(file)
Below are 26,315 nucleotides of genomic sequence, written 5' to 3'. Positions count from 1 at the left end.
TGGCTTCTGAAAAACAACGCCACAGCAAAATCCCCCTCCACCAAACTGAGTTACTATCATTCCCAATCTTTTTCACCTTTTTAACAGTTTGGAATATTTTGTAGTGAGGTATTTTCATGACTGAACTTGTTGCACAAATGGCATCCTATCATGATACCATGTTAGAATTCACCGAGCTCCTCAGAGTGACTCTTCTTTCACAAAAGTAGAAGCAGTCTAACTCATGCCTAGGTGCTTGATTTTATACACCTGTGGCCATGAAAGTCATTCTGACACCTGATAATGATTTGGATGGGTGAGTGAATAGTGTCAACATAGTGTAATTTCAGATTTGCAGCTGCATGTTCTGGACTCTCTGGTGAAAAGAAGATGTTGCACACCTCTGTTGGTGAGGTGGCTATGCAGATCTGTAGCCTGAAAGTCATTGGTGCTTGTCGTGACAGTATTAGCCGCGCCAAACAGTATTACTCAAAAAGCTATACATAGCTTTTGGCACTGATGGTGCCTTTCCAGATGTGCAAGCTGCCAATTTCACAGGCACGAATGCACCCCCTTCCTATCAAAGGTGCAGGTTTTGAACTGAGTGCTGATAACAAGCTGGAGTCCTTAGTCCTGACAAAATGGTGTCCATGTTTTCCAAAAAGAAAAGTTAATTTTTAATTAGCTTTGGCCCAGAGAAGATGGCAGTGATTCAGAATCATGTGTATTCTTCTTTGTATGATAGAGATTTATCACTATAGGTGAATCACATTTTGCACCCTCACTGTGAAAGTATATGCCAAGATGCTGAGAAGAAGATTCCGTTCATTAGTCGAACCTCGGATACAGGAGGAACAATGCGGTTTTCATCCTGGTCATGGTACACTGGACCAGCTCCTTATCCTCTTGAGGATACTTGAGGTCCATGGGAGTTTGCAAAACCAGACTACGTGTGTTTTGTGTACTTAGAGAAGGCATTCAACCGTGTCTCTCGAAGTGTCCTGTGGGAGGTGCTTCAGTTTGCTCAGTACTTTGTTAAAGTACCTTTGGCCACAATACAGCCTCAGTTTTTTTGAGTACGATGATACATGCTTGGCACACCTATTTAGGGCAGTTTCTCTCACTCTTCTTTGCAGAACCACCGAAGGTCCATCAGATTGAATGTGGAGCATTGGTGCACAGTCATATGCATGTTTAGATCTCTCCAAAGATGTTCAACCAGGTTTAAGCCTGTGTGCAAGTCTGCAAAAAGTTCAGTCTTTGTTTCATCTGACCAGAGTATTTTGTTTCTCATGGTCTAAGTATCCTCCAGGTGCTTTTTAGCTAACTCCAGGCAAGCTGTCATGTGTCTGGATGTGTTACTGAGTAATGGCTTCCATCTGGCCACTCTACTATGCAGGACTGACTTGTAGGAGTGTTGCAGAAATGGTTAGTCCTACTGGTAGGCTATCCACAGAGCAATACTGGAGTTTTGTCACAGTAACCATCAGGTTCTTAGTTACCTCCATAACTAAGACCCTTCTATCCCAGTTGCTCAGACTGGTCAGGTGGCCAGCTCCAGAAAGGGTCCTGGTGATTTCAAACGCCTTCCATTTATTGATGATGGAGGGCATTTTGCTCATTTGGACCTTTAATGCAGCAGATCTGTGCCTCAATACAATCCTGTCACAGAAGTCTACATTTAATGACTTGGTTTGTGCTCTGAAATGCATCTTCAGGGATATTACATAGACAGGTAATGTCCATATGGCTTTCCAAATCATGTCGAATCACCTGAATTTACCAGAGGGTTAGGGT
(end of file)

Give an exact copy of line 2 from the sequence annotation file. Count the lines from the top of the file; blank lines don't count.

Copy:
TGGCTTCTGAAAAACAACGCCACAGCAAAATCCCCCTCCACCAAACTGAGTTACTATCATTCCCAATCTTTTTCACCTTTTTAACAGTTTGGAATATTTTGTAGTGAGGTATTTTCATGACTGAACTTGTTGCACAAATGGCATCCTATCATGATACCATGTTAGAATTCACCGAGCTCCTCAGAGTGACTCTTCTTTCACAAAAGTAGAAGCAGTCTAACTCATGCCTAGGTGCTTGATTTTATACACCTGTGGCCATGAAAGTCATTCTGACACCTGATAATGATTTGGATGGGTGAGTGAATAGTGTCAACATAGTGTAATTTCAGATTTGCAGCTGCATGTTCTGGACTCTCTGGTGAAAAGAAGATGTTGCACACCTCTGTTGGTGAGGTGGCTATGCAGATCTGTAGCCTGAAAGTCATTGGTGCTTGTCGTGACAGTATTAGCCGCGCCAAACAGTATTACTCAAAAAGCTATACATAGCTTTTGGCACTGATGGTGCCTTTCCAGATGTGCAAGCTGCCAATTTCACAGGCACGAATGCACCCCCTTCCTATCAAAGGTGCAGGTTTTGAACTGAGTGCTGATAACAAGCTGGAGTCCTTAGTCCTGACAAAATGGTGTCCATGTTTTCCAAAAAGAAAAGTTAATTTTTAATTAGCTTTGGCCCAGAGAAGATGGCAGTGATTCAGAATCATGTGTATTCTTCTTTGTATGATAGAGATTTATCACTATAGGTGAATCACATTTTGCACCCTCACTGTGAAAGTATATGCCAAGATGCTGAGAAGAAGATTCCGTTCATTAGTCGAACCTCGGATACAGGAGGAACAATGCGGTTTTCATCCTGGTCATGGTACACTGGACCAGCTCCTTATCCTCTTGAGGATACTTGAGGTCCATGGGAGTTTGCAAAACCAGACTACGTGTGTTTTGTGTACTTAGAGAAGGCATTCAACCGTGTCTCTCGAAGTGTCCTGTGGGAGGTGCTTCAGTTTGCTCAGTACTTTGTTAAAGTACCTTTGGCCACAATACAGCCTCAGTTTTTTTGAGTACGATGATACATGCTTGGCACACCTATTTAGGGCAGTTTCTCTCACTCTTCTTTGCAGAACCACCGAAGGTCCATCAGATTGAATGTGGAGCATTGGTGCACAGTCATATGCATGTTTAGATCTCTCCAAAGATGTTCAACCAGGTTTAAGCCTGTGTGCAAGTCTGCAAAAAGTTCAGTCTTTGTTTCATCTGACCAGAGTATTTTGTTTCTCATGGTCTAAGTATCCTCCAGGTGCTTTTTAGCTAACTCCAGGCAAGCTGTCATGTGTCTGGATGTGTTACTGAGTAATGGCTTCCATCTGGCCACTCTACTATGCAGGACTGACTTGTAGGAGTGTTGCAGAAATGGTTAGTCCTACTGGTAGGCTATCCACAGAGCAATACTGGAGTTTTGTCACAGTAACCATCAGGTTCTTAGTTACCTCCATAACTAAGACCCTTCTATCCCAGTTGCTCAGACTGGTCAGGTGGCCAGCTCCAGAAAGGGTCCTGGTGATTTCAAACGCCTTCCATTTATTGATGATGGAGGGCATTTTGCTCATTTGGACCTTTAATGCAGCAGATCTGTGCCTCAATACAATCCTGTCACAGAAGTCTACATTTAATGACTTGGTTTGTGCTCTGAAATGCATCTTCAGGGATATTACATAGACAGGTAATGTCCATATGGCTTTCCAAATCATGTCGAATCACCTGAATTTACCAGAGGGTTAGGGT